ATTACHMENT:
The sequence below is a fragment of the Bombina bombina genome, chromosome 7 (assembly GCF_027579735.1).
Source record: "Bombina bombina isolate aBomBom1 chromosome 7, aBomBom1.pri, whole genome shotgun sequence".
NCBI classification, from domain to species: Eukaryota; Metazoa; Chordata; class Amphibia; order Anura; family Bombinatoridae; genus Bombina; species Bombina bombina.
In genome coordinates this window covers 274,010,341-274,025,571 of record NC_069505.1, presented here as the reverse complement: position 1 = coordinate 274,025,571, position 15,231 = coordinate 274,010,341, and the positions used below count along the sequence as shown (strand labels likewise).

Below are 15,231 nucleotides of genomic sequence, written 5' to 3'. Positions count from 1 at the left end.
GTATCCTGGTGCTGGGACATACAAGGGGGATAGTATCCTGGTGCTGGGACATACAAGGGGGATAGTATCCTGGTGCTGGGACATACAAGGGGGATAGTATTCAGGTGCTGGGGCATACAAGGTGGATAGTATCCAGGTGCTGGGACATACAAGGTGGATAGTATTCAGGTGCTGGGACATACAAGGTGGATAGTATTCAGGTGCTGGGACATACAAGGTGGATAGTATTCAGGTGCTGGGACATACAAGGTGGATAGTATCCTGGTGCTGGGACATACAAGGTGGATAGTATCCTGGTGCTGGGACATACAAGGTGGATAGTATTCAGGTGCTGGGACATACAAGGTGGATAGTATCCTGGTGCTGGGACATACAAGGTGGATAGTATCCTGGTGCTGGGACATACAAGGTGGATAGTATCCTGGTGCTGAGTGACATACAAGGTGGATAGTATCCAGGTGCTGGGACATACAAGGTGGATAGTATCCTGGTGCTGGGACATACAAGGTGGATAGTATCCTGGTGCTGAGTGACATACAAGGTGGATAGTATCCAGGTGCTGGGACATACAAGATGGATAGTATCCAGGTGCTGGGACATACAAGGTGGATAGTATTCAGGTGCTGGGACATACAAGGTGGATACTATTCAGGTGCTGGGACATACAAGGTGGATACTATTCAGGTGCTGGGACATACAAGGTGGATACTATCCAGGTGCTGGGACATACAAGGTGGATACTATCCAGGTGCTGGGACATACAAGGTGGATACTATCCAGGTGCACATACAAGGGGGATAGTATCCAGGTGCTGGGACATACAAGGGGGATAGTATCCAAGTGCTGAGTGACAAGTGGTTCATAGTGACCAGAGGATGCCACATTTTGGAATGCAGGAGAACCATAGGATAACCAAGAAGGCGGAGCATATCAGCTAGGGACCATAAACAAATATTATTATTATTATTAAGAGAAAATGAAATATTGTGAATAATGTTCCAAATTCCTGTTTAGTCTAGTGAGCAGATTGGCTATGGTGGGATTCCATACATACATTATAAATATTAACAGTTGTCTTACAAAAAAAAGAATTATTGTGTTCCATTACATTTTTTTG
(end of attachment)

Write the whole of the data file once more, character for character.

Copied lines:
The sequence below is a fragment of the Bombina bombina genome, chromosome 7 (assembly GCF_027579735.1).
Source record: "Bombina bombina isolate aBomBom1 chromosome 7, aBomBom1.pri, whole genome shotgun sequence".
NCBI classification, from domain to species: Eukaryota; Metazoa; Chordata; class Amphibia; order Anura; family Bombinatoridae; genus Bombina; species Bombina bombina.
In genome coordinates this window covers 274,010,341-274,025,571 of record NC_069505.1, presented here as the reverse complement: position 1 = coordinate 274,025,571, position 15,231 = coordinate 274,010,341, and the positions used below count along the sequence as shown (strand labels likewise).

Below are 15,231 nucleotides of genomic sequence, written 5' to 3'. Positions count from 1 at the left end.
GTATCCTGGTGCTGGGACATACAAGGGGGATAGTATCCTGGTGCTGGGACATACAAGGGGGATAGTATCCTGGTGCTGGGACATACAAGGGGGATAGTATTCAGGTGCTGGGGCATACAAGGTGGATAGTATCCAGGTGCTGGGACATACAAGGTGGATAGTATTCAGGTGCTGGGACATACAAGGTGGATAGTATTCAGGTGCTGGGACATACAAGGTGGATAGTATTCAGGTGCTGGGACATACAAGGTGGATAGTATCCTGGTGCTGGGACATACAAGGTGGATAGTATCCTGGTGCTGGGACATACAAGGTGGATAGTATTCAGGTGCTGGGACATACAAGGTGGATAGTATCCTGGTGCTGGGACATACAAGGTGGATAGTATCCTGGTGCTGGGACATACAAGGTGGATAGTATCCTGGTGCTGAGTGACATACAAGGTGGATAGTATCCAGGTGCTGGGACATACAAGGTGGATAGTATCCTGGTGCTGGGACATACAAGGTGGATAGTATCCTGGTGCTGAGTGACATACAAGGTGGATAGTATCCAGGTGCTGGGACATACAAGATGGATAGTATCCAGGTGCTGGGACATACAAGGTGGATAGTATTCAGGTGCTGGGACATACAAGGTGGATACTATTCAGGTGCTGGGACATACAAGGTGGATACTATTCAGGTGCTGGGACATACAAGGTGGATACTATCCAGGTGCTGGGACATACAAGGTGGATACTATCCAGGTGCTGGGACATACAAGGTGGATACTATCCAGGTGCACATACAAGGGGGATAGTATCCAGGTGCTGGGACATACAAGGGGGATAGTATCCAAGTGCTGAGTGACAAGTGGTTCATAGTGACCAGAGGATGCCACATTTTGGAATGCAGGAGAACCATAGGATAACCAAGAAGGCGGAGCATATCAGCTAGGGACCATAAACAAATATTATTATTATTATTAAGAGAAAATGAAATATTGTGAATAATGTTCCAAATTCCTGTTTAGTCTAGTGAGCAGATTGGCTATGGTGGGATTCCATACATACATTATAAATATTAACAGTTGTCTTACAAAAAAAAGAATTATTGTGTTCCATTACATTTTTTTG